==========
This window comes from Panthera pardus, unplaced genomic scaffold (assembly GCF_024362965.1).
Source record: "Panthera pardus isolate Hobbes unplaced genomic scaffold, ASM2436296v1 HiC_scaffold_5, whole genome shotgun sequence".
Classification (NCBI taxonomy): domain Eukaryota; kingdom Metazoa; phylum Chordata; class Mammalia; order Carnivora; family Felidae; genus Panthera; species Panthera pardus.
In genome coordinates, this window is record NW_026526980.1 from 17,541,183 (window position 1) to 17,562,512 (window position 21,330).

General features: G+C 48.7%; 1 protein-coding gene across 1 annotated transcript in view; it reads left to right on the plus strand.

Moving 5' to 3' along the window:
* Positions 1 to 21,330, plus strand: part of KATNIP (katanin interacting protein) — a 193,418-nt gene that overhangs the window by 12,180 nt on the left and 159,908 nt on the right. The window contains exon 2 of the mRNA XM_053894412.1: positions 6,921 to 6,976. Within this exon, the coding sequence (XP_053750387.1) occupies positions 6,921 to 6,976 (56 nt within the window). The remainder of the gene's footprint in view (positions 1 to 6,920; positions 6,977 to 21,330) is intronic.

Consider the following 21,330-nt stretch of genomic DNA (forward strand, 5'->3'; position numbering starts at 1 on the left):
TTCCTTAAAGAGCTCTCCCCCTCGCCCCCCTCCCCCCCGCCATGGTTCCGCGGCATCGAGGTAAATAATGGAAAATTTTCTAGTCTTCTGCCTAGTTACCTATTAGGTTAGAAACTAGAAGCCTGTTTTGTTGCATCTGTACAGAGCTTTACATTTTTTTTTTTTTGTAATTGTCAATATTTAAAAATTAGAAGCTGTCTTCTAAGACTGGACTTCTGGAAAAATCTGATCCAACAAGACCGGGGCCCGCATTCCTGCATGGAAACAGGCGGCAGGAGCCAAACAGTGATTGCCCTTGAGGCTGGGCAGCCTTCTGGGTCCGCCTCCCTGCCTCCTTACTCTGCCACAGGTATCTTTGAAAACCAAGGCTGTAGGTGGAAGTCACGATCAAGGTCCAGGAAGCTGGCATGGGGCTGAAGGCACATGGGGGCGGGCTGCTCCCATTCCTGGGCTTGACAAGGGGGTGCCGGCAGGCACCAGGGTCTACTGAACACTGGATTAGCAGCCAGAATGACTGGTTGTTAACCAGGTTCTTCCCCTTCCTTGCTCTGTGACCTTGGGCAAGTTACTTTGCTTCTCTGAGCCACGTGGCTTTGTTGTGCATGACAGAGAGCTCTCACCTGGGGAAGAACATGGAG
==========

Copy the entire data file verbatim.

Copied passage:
This window comes from Panthera pardus, unplaced genomic scaffold (assembly GCF_024362965.1).
Source record: "Panthera pardus isolate Hobbes unplaced genomic scaffold, ASM2436296v1 HiC_scaffold_5, whole genome shotgun sequence".
Classification (NCBI taxonomy): domain Eukaryota; kingdom Metazoa; phylum Chordata; class Mammalia; order Carnivora; family Felidae; genus Panthera; species Panthera pardus.
In genome coordinates, this window is record NW_026526980.1 from 17,541,183 (window position 1) to 17,562,512 (window position 21,330).

General features: G+C 48.7%; 1 protein-coding gene across 1 annotated transcript in view; it reads left to right on the plus strand.

Moving 5' to 3' along the window:
* Positions 1 to 21,330, plus strand: part of KATNIP (katanin interacting protein) — a 193,418-nt gene that overhangs the window by 12,180 nt on the left and 159,908 nt on the right. The window contains exon 2 of the mRNA XM_053894412.1: positions 6,921 to 6,976. Within this exon, the coding sequence (XP_053750387.1) occupies positions 6,921 to 6,976 (56 nt within the window). The remainder of the gene's footprint in view (positions 1 to 6,920; positions 6,977 to 21,330) is intronic.

Consider the following 21,330-nt stretch of genomic DNA (forward strand, 5'->3'; position numbering starts at 1 on the left):
TTCCTTAAAGAGCTCTCCCCCTCGCCCCCCTCCCCCCCGCCATGGTTCCGCGGCATCGAGGTAAATAATGGAAAATTTTCTAGTCTTCTGCCTAGTTACCTATTAGGTTAGAAACTAGAAGCCTGTTTTGTTGCATCTGTACAGAGCTTTACATTTTTTTTTTTTTGTAATTGTCAATATTTAAAAATTAGAAGCTGTCTTCTAAGACTGGACTTCTGGAAAAATCTGATCCAACAAGACCGGGGCCCGCATTCCTGCATGGAAACAGGCGGCAGGAGCCAAACAGTGATTGCCCTTGAGGCTGGGCAGCCTTCTGGGTCCGCCTCCCTGCCTCCTTACTCTGCCACAGGTATCTTTGAAAACCAAGGCTGTAGGTGGAAGTCACGATCAAGGTCCAGGAAGCTGGCATGGGGCTGAAGGCACATGGGGGCGGGCTGCTCCCATTCCTGGGCTTGACAAGGGGGTGCCGGCAGGCACCAGGGTCTACTGAACACTGGATTAGCAGCCAGAATGACTGGTTGTTAACCAGGTTCTTCCCCTTCCTTGCTCTGTGACCTTGGGCAAGTTACTTTGCTTCTCTGAGCCACGTGGCTTTGTTGTGCATGACAGAGAGCTCTCACCTGGGGAAGAACATGGAG